List of characters in Julius Caesar Play Brutus - A supporter of the republic who believes strongly in a government guided by the votes of senators. While Brutus loves Caesar as a friend, he opposes the ascension of any single man to the position of dictator, and he fears that Caesar aspires to such power. Brutus’s inflexible sense of honor makes it easy for Caesar’s enemies to manipulate him into believing that Caesar must die in order to preserve the republic. While the other conspirators act out of envy and rivalry, only Brutus truly believes that Caesar’s death will benefit Rome. Unlike Caesar, Brutus is able to separate completely his public life from his private life; by giving priority to matters of state, he epitomizes Roman virtue.
Caesar was offered a crown and although he refused it, some thought he was not sincere. In his arrogance he insulted the senate. When he was made Dictator for Life, certain members of the senate saw the danger to the Republic and began planning his assassination. Brutus uses rhetorical questions to gain the crowds maintain and lift the crowd’s attention; however, Mark Antony uses emotionally charged rhetoric devices.
Anthony uses the term, "an honorable man" as more of an insult than a compliment. He spits it out angrily, wanting the crowd to know that he doesnt beleive for a second that it describes the assassins. After he gets done talking about "Honorable Brutus" he takes out Caesars will but does not read it until the crowd has to literally beg and force him to do so. He talks about the robe Caesar was wearing, the first time he wore it was the day he overcame Nervii. When Brustus stuck his mighty dagger into Caesar it was the unkindest cut of them all.
This is Brutus’ philosophy when he convinces theconspirators not to kill Antony. “Our course will seem too bloody, Caius Cassius, to cut the headoff and then hack the limbs, like wrath in death and envy afterwards; for Antony is but a limb of Caesar” (II, i, 175-179) Since all the conspirators wanted Brutus’ help they follow what Brutussays and does. Brutus does not wish to spill more blood than has already been spilt. He is defending that which will be left of the remnants of Caesar after they kill him. This is honorable in a abnormal way; Brutus is possibly trying to make up for what he plans to do.
Julius Caesar: Brutus' Moral Ambiguity Shakepeare's intruiging play Julius Caesar tells a tale of a honorable man who puts his personal interests aside and pulls off a devastating move in order to protect Rome. When Caesar returns to Rome after killing General Pompey, he is given a hero's welcome but his crowning as king becomes a major conflict all throughtout the city and strikes fear in the hearts of many people. Marcus Brutus, a dear friend of Caesar is revealed as a morally ambiguous protagonist of the play as he is pressured into defending his highest values and becomes involved in plotting the assasination. Although Brutus' actions may seem questionable and ultimately lead to Caesar's death, his decision is made with good intentions that can be seen through his patriotism for Rome, idealistic views of the world, and moral obligations. Marcus Brutus was in fact one of the conspirators that murdered Caesar.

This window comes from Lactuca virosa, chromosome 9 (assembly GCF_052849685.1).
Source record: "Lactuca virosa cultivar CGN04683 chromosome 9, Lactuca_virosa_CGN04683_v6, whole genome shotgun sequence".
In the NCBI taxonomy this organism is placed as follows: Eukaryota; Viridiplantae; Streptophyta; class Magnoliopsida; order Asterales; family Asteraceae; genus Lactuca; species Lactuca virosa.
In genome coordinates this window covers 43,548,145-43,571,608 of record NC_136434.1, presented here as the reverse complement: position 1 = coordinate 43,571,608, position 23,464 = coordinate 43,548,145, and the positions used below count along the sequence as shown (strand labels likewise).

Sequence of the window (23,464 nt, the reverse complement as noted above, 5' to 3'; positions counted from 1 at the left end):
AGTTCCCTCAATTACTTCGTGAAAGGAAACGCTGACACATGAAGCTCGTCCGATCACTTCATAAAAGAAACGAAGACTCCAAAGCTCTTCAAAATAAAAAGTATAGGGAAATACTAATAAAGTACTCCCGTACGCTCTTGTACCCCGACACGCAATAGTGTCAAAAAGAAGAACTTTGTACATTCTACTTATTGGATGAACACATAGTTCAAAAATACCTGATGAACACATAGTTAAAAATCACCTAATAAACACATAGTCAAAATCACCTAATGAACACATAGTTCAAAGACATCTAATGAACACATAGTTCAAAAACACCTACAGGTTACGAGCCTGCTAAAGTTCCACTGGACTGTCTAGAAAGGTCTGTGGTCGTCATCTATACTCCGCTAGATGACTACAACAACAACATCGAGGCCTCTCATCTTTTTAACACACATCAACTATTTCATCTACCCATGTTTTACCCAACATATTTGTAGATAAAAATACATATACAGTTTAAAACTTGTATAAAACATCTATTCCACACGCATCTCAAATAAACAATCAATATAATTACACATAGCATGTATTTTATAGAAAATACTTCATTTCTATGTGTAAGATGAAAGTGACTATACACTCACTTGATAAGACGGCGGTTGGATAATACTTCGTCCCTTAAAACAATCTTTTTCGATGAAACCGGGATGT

After Caesar is killed, Antony becomes very mournful and outrage by the treachery of the conspirators that killed Caesar. Antony asks for just to a speech at Caesars funeral and Brutus grants him that one wish. Antony is a very intelligent man and he has the ability to manipulate a crowd with his speeches. For example in Act 3 During Antony speech he says But Brutus says he was ambitious; And Brutus is an honourable man. He hath brought many captives home to Rome whose ransoms did the general coffers fill: Did this in Caesar seem ambitious?
When Antony spoke at Caesar’s funeral Brutus trusted him not to blame the conspirators for Julius Caesar’s death. Antony in fact said the conspirators were behind Julius’s death. Another example of Brutus being too trusting is when Brutus trusted Cassius about killing Julius to save Rome from tyranny. "Not that I loved Caesar less, but I loved Rome more"(Julius Caesar-Brutus). Afterwards Brutus did feel terrible about killing his beloved friend as if anyone would.
But Caesar really loved Rome that anything happened in Rome good or bad affected him. Like Antony said “When the poor have cried, Caesar hath wept Ambition should be made of sterner stuff. In other words Antony is just saying that Caesar really loved and cared about Rome no matter what. Lastly in Act 3 Scene 2 Mark Antony has now seen the assassination of his dear beloved Caesar and he wants to say a speech at his funeral. But in order to do this he must get in the good graces of the conspirators; therefore Rome can know what happen to their beloved Caesar.
They didn’t like all the vicissitude that Caesar was endeavoring to make to their country. They considered Caesar’s power as a disregard and disrespect to authority, tradition, and Roman rules. Caesar had many occasions to challenge Roman commanders and many of their opponents, which lead to many civil wars. But his decision to cross Rubicon was against the Roman law. Julius Caesar’s zeal and overconfidence that he became invincible in both Rome and battle, because his soldiers resected and doted him; he mentally conceived that he could pursue whatever he wanted.
Mark Antony has asked the conspirators for permission to carry Caesar’s body outside and make a funeral speech in his honor. Brutus agrees but Cassius fears and predicts Antony will betray them. Brutus ignores Cassius’ warning and walks to the pulpit of the Capitol to speak before a group of citizens, while Cassius does the same with another group. Brutus begins his speech with a lot of confidence, even though deep inside he feels guilty and struggles to understand what he has done. He calls the Romans his friends and speaks with a sense of honor (15-17) and patriotism (23-24).